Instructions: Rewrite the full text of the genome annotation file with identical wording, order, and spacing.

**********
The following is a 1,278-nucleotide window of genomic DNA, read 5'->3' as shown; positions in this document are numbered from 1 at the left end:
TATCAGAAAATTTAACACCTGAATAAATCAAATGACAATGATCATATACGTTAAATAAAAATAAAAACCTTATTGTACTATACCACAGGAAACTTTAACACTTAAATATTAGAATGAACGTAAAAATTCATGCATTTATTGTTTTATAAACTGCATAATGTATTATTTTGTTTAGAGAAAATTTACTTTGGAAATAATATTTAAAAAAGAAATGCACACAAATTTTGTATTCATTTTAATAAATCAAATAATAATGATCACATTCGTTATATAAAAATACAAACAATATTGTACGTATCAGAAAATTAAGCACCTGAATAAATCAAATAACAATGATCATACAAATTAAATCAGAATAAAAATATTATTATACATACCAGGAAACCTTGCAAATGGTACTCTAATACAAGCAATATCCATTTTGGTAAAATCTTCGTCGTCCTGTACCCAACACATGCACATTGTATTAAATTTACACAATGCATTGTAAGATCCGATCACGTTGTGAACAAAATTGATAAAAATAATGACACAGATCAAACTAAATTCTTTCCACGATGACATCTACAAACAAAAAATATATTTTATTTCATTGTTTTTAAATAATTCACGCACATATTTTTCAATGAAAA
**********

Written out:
The following is a 1,278-nucleotide window of genomic DNA, read 5'->3' as shown; positions in this document are numbered from 1 at the left end:
TATCAGAAAATTTAACACCTGAATAAATCAAATGACAATGATCATATACGTTAAATAAAAATAAAAACCTTATTGTACTATACCACAGGAAACTTTAACACTTAAATATTAGAATGAACGTAAAAATTCATGCATTTATTGTTTTATAAACTGCATAATGTATTATTTTGTTTAGAGAAAATTTACTTTGGAAATAATATTTAAAAAAGAAATGCACACAAATTTTGTATTCATTTTAATAAATCAAATAATAATGATCACATTCGTTATATAAAAATACAAACAATATTGTACGTATCAGAAAATTAAGCACCTGAATAAATCAAATAACAATGATCATACAAATTAAATCAGAATAAAAATATTATTATACATACCAGGAAACCTTGCAAATGGTACTCTAATACAAGCAATATCCATTTTGGTAAAATCTTCGTCGTCCTGTACCCAACACATGCACATTGTATTAAATTTACACAATGCATTGTAAGATCCGATCACGTTGTGAACAAAATTGATAAAAATAATGACACAGATCAAACTAAATTCTTTCCACGATGACATCTACAAACAAAAAATATATTTTATTTCATTGTTTTTAAATAATTCACGCACATATTTTTCAATGAAAA